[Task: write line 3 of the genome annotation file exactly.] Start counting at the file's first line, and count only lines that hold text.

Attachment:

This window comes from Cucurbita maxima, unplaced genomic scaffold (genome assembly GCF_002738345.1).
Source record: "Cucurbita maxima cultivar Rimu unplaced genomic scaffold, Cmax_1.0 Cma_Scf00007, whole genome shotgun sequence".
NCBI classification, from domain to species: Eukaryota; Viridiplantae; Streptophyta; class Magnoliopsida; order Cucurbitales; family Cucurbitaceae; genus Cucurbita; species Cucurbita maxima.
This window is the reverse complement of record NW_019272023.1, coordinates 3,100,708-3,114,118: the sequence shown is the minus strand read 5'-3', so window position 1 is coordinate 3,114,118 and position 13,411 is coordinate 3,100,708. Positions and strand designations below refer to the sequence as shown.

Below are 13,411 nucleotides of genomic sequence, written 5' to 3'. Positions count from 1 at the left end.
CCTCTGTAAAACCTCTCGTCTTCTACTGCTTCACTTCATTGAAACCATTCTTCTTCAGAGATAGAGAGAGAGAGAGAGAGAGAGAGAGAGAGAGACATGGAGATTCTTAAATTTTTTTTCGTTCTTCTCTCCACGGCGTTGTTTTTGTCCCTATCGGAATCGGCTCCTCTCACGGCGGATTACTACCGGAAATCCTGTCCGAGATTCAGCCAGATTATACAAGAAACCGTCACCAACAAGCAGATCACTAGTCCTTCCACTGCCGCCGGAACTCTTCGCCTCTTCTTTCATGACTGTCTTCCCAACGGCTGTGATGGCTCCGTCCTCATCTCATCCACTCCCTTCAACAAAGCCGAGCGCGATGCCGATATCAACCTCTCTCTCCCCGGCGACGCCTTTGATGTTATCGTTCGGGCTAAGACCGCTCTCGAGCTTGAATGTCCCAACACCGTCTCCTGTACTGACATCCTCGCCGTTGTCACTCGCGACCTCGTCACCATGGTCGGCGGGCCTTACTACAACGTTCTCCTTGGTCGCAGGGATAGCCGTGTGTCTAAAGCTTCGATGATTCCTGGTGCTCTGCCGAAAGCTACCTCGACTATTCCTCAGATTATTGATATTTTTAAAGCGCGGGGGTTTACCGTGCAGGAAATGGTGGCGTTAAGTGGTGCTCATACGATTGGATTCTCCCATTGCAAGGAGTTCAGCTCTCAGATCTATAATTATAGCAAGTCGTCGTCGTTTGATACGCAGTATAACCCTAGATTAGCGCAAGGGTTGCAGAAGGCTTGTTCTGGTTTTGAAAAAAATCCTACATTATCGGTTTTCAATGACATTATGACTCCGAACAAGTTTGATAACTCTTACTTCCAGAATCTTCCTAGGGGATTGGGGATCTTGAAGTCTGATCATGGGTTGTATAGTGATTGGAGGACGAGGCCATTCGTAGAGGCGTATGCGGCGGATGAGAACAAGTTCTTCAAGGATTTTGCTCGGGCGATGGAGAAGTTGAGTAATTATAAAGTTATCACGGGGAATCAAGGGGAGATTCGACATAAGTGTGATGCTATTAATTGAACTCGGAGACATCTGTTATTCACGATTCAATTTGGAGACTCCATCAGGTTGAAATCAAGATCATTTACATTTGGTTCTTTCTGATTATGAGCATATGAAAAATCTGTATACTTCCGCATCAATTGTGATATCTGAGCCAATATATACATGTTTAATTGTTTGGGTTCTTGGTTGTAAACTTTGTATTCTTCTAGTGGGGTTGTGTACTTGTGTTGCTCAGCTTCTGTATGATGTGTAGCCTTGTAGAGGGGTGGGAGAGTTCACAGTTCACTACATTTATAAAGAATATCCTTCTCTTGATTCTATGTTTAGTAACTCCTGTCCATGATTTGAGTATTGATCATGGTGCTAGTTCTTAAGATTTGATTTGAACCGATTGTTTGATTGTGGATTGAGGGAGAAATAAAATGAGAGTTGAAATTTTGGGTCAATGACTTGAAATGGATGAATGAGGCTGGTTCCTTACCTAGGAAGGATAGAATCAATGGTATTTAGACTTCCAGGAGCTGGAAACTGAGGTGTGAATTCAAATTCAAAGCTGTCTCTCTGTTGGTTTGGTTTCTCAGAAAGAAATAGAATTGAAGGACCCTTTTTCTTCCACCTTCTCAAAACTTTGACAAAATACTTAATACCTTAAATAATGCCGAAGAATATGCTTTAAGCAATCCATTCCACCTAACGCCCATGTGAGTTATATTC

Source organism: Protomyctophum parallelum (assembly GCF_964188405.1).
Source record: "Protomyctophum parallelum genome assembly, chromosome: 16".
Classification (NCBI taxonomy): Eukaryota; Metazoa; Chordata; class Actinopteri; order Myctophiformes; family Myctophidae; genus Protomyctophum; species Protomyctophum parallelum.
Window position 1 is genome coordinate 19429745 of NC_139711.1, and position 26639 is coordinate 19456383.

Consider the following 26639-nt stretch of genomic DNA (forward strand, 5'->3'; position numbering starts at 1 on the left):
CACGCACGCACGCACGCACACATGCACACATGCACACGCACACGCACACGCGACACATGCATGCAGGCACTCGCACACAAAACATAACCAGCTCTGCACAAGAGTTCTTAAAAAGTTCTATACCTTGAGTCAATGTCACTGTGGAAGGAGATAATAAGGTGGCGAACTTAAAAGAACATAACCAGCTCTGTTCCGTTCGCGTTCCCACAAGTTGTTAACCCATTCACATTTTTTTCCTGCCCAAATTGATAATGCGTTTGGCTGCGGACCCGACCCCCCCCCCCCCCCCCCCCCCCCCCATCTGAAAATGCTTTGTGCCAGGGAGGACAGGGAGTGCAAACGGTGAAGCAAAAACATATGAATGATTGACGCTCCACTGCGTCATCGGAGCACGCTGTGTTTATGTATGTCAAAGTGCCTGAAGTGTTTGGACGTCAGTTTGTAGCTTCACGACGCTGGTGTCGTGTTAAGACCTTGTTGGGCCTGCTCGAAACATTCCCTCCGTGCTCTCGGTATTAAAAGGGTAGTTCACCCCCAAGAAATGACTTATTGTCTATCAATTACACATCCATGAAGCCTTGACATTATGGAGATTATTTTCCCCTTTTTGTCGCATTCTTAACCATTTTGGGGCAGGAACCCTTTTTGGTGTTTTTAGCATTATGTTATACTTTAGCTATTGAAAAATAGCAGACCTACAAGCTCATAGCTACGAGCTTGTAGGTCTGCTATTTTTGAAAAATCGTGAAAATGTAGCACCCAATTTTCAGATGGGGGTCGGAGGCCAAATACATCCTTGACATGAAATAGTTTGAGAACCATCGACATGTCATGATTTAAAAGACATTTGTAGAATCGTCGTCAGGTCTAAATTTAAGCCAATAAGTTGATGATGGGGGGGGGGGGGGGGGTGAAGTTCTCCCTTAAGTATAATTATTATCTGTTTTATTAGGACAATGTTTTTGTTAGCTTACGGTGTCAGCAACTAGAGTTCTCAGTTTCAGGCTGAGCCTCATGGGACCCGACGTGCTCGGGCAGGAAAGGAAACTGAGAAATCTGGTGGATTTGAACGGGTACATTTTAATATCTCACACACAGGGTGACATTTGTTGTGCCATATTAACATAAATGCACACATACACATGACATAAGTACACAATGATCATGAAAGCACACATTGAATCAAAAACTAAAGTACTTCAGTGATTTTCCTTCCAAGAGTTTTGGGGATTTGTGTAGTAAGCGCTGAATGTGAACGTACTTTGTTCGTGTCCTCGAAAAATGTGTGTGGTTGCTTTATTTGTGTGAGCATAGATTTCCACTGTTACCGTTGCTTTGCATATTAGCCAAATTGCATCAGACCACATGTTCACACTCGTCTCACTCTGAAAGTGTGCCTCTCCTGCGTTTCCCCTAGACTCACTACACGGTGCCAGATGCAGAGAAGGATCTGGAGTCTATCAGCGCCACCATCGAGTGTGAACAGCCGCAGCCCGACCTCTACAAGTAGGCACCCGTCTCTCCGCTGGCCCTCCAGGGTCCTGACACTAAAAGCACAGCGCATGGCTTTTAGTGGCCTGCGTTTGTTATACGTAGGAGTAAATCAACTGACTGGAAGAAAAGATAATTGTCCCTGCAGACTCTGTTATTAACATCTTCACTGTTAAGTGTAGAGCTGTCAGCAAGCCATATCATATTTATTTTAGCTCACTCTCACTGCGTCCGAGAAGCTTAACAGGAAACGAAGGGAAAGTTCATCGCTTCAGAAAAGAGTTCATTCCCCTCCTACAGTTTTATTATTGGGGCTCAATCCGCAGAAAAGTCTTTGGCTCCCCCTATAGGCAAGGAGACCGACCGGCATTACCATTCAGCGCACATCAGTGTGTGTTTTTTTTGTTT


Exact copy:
NCBI classification, from domain to species: Eukaryota; Viridiplantae; Streptophyta; class Magnoliopsida; order Cucurbitales; family Cucurbitaceae; genus Cucurbita; species Cucurbita maxima.